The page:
02/14/2018 ∙ by Mike Wu, et al. ∙ 0 share

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  • Zero Shot Learning for Code Education: Rubric Sampling with Deep Learning Inference

    In modern computer science education, massive open online courses (MOOCs) log thousands of hours of data about how students solve coding challenges. Being so rich in data, these platforms have garnered the interest of the machine learning community, with many new algorithms attempting to autonomously provide feedback to help future students learn. But what about those first hundred thousand students? In most educational contexts (i.e. classrooms), assignments do not have enough historical data for supervised learning. In this paper, we introduce a human-in-the-loop "rubric sampling" approach to tackle the "zero shot" feedback challenge. We are able to provide autonomous feedback for the first students working on an introductory programming assignment with accuracy that substantially outperforms data-hungry algorithms and approaches human level fidelity. Rubric sampling requires minimal teacher effort, can associate feedback with specific parts of a student's solution and can articulate a student's misconceptions in the language of the instructor. Deep learning inference enables rubric sampling to further improve as more assignment specific student data is acquired. We demonstrate our results on a novel dataset from Code.org, the world's largest programming education platform.

    09/05/2018 ∙ by Mike Wu, et al. ∙ 0 share

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  • Pragmatic inference and visual abstraction enable contextual flexibility during visual communication

    Visual modes of communication are ubiquitous in modern life. Here we investigate drawing, the most basic form of visual communication. Communicative drawing poses a core challenge for theories of how vision and social cognition interact, requiring a detailed understanding of how sensory information and social context jointly determine what information is relevant to communicate. Participants (N=192) were paired in an online environment to play a sketching-based reference game. On each trial, both participants were shown the same four objects, but in different locations. The sketcher's goal was to draw one of these objects - the target - so that the viewer could select it from the array. There were two types of trials: close, where objects belonged to the same basic-level category, and far, where objects belonged to different categories. We found that people exploited information in common ground with their partner to efficiently communicate about the target: on far trials, sketchers achieved high recognition accuracy while applying fewer strokes, using less ink, and spending less time on their drawings than on close trials. We hypothesized that humans succeed in this task by recruiting two core competencies: (1) visual abstraction, the capacity to perceive the correspondence between an object and a drawing of it; and (2) pragmatic inference, the ability to infer what information would help a viewer distinguish the target from distractors. To evaluate this hypothesis, we developed a computational model of the sketcher that embodied both competencies, instantiated as a deep convolutional neural network nested within a probabilistic program. We found that this model fit human data well and outperformed lesioned variants, providing an algorithmically explicit theory of how perception and social cognition jointly support contextual flexibility in visual communication.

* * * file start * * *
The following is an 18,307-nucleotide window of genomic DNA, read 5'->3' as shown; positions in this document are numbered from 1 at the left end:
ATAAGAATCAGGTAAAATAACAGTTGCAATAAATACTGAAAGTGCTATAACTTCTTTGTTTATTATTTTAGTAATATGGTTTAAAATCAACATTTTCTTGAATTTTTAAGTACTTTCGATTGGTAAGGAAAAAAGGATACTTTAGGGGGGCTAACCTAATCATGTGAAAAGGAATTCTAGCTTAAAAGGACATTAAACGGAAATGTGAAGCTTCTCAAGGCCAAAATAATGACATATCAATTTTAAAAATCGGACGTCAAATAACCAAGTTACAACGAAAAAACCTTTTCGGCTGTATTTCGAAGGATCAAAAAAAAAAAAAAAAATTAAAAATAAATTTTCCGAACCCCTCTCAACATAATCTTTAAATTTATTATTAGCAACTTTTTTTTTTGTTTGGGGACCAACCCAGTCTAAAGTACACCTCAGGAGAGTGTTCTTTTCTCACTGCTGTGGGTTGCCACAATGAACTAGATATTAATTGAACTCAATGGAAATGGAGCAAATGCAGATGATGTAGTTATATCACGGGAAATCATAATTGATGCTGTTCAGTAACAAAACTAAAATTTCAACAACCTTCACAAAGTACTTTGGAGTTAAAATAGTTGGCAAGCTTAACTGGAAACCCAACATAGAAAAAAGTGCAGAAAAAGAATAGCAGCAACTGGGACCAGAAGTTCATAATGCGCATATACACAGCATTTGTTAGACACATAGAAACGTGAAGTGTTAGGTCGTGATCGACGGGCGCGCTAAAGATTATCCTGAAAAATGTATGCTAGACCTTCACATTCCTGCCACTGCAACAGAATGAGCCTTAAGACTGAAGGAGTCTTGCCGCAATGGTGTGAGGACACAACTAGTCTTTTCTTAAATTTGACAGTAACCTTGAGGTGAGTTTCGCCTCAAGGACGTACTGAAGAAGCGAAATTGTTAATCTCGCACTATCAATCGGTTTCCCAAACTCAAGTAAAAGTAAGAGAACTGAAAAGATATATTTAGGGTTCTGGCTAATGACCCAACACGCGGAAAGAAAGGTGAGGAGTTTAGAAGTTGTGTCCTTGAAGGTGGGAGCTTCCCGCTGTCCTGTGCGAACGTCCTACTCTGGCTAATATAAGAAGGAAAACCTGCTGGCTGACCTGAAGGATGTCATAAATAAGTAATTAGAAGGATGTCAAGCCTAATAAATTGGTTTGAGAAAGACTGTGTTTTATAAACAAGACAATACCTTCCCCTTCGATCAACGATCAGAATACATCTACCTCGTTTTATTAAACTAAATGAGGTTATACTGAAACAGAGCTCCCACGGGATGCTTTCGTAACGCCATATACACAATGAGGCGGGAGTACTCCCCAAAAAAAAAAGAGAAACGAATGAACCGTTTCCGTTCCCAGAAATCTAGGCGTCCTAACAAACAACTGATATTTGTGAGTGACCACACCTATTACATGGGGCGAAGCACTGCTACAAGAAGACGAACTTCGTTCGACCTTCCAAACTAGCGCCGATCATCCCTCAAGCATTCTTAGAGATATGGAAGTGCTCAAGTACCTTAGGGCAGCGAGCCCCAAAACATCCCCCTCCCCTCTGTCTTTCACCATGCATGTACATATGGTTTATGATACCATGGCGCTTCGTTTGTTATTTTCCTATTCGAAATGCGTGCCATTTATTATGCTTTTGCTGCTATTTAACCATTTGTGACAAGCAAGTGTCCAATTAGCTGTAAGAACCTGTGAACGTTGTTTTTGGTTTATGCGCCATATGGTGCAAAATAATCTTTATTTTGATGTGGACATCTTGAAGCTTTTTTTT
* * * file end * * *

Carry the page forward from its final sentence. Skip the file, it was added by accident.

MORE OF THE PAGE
03/11/2019 ∙ by Judith Fan, et al. ∙ 0 share

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  • Generative Grading: Neural Approximate Parsing for Automated Student Feedback

    Open access to high-quality education is limited by the difficulty of providing student feedback. In this paper, we present Generative Grading with Neural Approximate Parsing (GG-NAP): a novel approach for providing feedback at scale that is capable of both accurately grading student work while also providing verifiability--a property where the model is able to substantiate its claims with a provable certificate. Our approach uses generative descriptions of student cognition, written as probabilistic programs, to synthesise millions of labelled example solutions to a problem; it then trains inference networks to approximately parse real student solutions according to these generative models. We achieve feedback prediction accuracy comparable to professional human experts in a variety of settings: short-answer questions, programs with graphical output, block-based programming, and short Java programs. In a real classroom, we ran an experiment where humans used GG-NAP to grade, yielding doubled grading accuracy while halving grading time.

    05/23/2019 ∙ by Ali Malik, et al. ∙ 0 share